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The Color Five


Download links and information about The Color Five by Jacqui Naylor. This album was released in 2006 and it belongs to New Age, Jazz, Vocal Jazz, Rock, Pop, Alternative genres. It contains 15 tracks with total duration of 55:52 minutes.

Artist: Jacqui Naylor
Release date: 2006
Genre: New Age, Jazz, Vocal Jazz, Rock, Pop, Alternative
Tracks: 15
Duration: 55:52
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Buy on iTunes $10.99
Buy on Amazon $8.99
Buy on Amazon $8.99


No. Title Length
1. Blue Moon 3:42
2. Hot Legs 3:19
3. Easy Ride 3:38
4. Summertime 3:26
5. Love Gets In the Way 3:56
6. Sit and Rest a While 3:10
7. I Still Haven't Found What I'm Looking For 3:22
8. History of Love 3:30
9. You Don't Know What Love Is 4:28
10. Love for Sale 3:38
11. Angel 3:11
12. Lola 3:20
13. Losing My Religion 5:08
14. Drive On 3:12
15. Here's to Life 4:52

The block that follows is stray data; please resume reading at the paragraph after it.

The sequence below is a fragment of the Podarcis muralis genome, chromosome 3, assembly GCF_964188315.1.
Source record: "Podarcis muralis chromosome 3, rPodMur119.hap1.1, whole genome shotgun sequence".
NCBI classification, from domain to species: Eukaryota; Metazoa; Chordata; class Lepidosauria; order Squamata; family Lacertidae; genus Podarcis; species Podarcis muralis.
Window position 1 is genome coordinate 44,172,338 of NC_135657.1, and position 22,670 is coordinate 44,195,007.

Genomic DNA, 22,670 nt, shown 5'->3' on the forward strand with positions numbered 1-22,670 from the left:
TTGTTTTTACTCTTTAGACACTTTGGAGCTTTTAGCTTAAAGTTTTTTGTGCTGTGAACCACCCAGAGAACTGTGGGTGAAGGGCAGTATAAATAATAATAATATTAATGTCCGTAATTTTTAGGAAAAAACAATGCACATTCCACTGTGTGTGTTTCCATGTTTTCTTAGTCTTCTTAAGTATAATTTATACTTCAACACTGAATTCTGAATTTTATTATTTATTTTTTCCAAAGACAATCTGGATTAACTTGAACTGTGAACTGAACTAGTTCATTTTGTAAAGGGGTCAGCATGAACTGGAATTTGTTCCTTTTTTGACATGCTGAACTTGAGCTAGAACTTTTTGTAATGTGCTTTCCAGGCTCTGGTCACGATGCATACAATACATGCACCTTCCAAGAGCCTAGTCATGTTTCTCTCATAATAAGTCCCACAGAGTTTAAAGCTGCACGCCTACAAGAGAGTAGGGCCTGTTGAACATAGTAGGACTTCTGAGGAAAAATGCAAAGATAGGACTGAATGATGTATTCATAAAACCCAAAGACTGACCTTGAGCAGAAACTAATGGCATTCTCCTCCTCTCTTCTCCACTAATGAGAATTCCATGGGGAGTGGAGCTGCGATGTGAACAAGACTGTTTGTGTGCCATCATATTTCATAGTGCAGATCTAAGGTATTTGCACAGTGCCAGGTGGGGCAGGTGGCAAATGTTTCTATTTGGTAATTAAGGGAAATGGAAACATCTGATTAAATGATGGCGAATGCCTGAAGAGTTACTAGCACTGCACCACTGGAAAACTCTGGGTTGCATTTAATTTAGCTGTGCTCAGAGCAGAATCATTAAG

In many cases, the terms "acoustic-oriented" and "straightahead jazz" go hand in hand. Bop purists, in fact, have often gone out of their way to broadcast the fact that electric keyboards or an electric bass will never be heard on any of their recordings; they equate electric instruments with fusion and crossover jazz and acoustic instruments with bop, cool jazz, post-bop, Dixieland and swing. But when Jacqui Naylor calls her work "acoustic smashing," she isn't claiming to be a jazz purist; she has been blurring the lines between the vocal jazz/torch singing world and the folk-rock/adult alternative world, and she continues to blur those lines on The Color Five. This is an acoustic-friendly effort (although she does use some electric instruments when it's appropriate), but it is hardly a disc that adheres to an all-bop-all-the-time policy. Parts of this 2006 release is very jazz-oriented, especially "Here's to Life" (the gem that became Shirley Horn's theme song), "Blue Moon" and the warhorse "You Don't Know What Love Is." But more of a folk-rock/adult alternative approach prevails on "Sit and Rest a While" and "Easy Ride from Here," both of which Naylor co-wrote. On U2's "I Still Haven't Found What I'm Looking For," Naylor successfully references Miles Davis' "All Blues" — and her funky interpretation of Cole Porter's "Love for Sale" is consistently mindful of Bill Withers' "Use Me." Stylistically, Naylor wasn't easy to pin down on previous albums, and she isn't any easier to pin down stylistically on The Color Five. This CD won't win over jazz purists; The Color Five is an album for Shirley Horn, Anita O'Day, Billie Holiday and Julie London fans, but only if they also happen to be Tracy Chapman, Shawn Colvin and Sarah McLachlan fans — and anyone who fits that description will find The Color Five to be an excellent addition to Naylor's catalog .